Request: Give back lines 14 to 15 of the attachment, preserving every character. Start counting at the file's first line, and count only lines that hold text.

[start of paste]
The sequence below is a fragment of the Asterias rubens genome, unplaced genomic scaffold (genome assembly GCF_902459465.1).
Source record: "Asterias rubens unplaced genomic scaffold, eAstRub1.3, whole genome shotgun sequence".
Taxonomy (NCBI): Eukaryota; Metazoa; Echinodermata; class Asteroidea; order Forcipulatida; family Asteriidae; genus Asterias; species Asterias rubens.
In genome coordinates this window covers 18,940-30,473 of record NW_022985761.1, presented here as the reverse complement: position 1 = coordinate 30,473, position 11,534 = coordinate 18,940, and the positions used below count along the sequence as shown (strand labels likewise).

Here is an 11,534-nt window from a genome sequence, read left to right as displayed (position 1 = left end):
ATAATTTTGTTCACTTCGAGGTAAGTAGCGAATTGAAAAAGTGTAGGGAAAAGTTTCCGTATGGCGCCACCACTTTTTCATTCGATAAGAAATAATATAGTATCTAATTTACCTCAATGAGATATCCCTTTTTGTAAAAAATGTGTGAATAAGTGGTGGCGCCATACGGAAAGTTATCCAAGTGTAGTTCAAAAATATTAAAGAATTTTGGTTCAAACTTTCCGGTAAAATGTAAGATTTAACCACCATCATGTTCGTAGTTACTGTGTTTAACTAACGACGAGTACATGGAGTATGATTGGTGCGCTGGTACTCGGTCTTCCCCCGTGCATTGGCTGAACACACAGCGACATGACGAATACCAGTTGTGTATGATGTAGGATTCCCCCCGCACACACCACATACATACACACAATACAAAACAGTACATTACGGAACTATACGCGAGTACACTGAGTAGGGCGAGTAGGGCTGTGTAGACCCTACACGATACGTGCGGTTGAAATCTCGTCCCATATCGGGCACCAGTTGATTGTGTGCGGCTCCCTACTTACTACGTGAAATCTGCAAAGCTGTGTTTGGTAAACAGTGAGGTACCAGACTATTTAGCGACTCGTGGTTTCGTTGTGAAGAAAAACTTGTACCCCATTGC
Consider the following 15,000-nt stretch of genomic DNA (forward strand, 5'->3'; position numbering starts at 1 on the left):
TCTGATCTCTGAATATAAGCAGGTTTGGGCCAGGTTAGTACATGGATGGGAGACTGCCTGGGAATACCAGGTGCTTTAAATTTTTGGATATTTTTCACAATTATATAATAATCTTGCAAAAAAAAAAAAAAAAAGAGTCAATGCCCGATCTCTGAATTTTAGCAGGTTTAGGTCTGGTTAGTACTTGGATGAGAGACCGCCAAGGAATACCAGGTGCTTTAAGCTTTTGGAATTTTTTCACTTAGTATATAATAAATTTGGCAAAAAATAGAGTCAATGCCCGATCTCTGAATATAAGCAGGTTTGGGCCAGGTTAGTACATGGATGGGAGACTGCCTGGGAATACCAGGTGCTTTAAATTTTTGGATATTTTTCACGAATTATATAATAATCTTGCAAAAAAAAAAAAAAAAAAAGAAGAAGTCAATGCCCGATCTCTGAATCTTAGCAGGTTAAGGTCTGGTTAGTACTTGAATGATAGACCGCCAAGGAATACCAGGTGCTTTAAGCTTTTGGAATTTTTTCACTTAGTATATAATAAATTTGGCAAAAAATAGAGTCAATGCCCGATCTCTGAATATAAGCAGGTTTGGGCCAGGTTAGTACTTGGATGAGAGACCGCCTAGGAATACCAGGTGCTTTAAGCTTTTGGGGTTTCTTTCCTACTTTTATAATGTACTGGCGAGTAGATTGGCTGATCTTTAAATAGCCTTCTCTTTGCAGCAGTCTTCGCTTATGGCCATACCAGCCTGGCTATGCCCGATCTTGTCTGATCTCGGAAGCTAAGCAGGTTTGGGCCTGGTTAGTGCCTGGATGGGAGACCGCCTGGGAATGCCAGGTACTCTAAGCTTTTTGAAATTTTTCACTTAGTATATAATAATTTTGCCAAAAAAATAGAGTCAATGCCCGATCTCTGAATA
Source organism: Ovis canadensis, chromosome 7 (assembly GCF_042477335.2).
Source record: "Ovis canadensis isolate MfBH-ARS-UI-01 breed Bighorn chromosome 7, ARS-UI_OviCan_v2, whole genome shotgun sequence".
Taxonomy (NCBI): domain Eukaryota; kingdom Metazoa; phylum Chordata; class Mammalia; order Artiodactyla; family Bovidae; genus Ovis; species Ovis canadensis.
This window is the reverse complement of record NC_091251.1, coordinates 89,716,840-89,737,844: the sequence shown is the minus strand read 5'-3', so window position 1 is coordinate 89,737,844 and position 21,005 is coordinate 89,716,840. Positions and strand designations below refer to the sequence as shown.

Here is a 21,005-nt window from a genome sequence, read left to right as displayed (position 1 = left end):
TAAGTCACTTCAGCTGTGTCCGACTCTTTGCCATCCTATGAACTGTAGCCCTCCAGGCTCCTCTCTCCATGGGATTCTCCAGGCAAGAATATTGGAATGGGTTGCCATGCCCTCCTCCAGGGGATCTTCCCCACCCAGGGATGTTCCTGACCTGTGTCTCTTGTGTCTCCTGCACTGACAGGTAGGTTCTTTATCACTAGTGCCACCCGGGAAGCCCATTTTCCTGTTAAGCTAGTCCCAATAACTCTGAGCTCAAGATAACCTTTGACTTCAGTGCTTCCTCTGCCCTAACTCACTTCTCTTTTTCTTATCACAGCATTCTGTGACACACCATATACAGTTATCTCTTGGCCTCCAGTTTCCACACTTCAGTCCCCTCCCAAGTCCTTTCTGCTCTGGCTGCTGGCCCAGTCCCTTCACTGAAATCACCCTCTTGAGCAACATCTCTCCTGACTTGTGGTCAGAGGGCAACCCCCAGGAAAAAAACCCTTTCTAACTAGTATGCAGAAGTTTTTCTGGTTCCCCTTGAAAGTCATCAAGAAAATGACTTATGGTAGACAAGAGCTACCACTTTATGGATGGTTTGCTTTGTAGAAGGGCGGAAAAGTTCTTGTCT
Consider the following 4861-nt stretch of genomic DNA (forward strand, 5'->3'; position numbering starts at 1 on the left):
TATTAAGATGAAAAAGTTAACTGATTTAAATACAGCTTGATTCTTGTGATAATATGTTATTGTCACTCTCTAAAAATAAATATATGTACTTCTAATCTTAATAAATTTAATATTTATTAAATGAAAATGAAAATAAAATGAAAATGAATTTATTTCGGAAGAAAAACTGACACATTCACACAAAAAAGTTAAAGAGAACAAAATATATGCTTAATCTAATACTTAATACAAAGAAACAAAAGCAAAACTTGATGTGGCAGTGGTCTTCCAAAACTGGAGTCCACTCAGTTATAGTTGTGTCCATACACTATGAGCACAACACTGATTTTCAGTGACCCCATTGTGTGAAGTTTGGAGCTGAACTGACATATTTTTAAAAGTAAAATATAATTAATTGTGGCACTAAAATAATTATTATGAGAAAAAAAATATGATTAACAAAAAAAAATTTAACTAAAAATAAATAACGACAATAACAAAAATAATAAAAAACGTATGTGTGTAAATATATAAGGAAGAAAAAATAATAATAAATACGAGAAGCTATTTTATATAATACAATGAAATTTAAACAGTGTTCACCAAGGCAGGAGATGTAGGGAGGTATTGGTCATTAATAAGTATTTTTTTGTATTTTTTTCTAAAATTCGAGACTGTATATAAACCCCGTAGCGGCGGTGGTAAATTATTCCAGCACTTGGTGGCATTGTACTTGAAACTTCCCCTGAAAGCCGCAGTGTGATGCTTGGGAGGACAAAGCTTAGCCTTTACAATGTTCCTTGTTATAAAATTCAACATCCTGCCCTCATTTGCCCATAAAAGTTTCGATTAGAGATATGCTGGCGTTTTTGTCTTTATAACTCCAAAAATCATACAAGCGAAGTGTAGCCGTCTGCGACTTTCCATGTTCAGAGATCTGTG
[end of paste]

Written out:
TAAGTCACTTCAGCTGTGTCCGACTCTTTGCCATCCTATGAACTGTAGCCCTCCAGGCTCCTCTCTCCATGGGATTCTCCAGGCAAGAATATTGGAATGGGTTGCCATGCCCTCCTCCAGGGGATCTTCCCCACCCAGGGATGTTCCTGACCTGTGTCTCTTGTGTCTCCTGCACTGACAGGTAGGTTCTTTATCACTAGTGCCACCCGGGAAGCCCATTTTCCTGTTAAGCTAGTCCCAATAACTCTGAGCTCAAGATAACCTTTGACTTCAGTGCTTCCTCTGCCCTAACTCACTTCTCTTTTTCTTATCACAGCATTCTGTGACACACCATATACAGTTATCTCTTGGCCTCCAGTTTCCACACTTCAGTCCCCTCCCAAGTCCTTTCTGCTCTGGCTGCTGGCCCAGTCCCTTCACTGAAATCACCCTCTTGAGCAACATCTCTCCTGACTTGTGGTCAGAGGGCAACCCCCAGGAAAAAAACCCTTTCTAACTAGTATGCAGAAGTTTTTCTGGTTCCCCTTGAAAGTCATCAAGAAAATGACTTATGGTAGACAAGAGCTACCACTTTATGGATGGTTTGCTTTGTAGAAGGGCGGAAAAGTTCTTGTCT
Consider the following 4861-nt stretch of genomic DNA (forward strand, 5'->3'; position numbering starts at 1 on the left):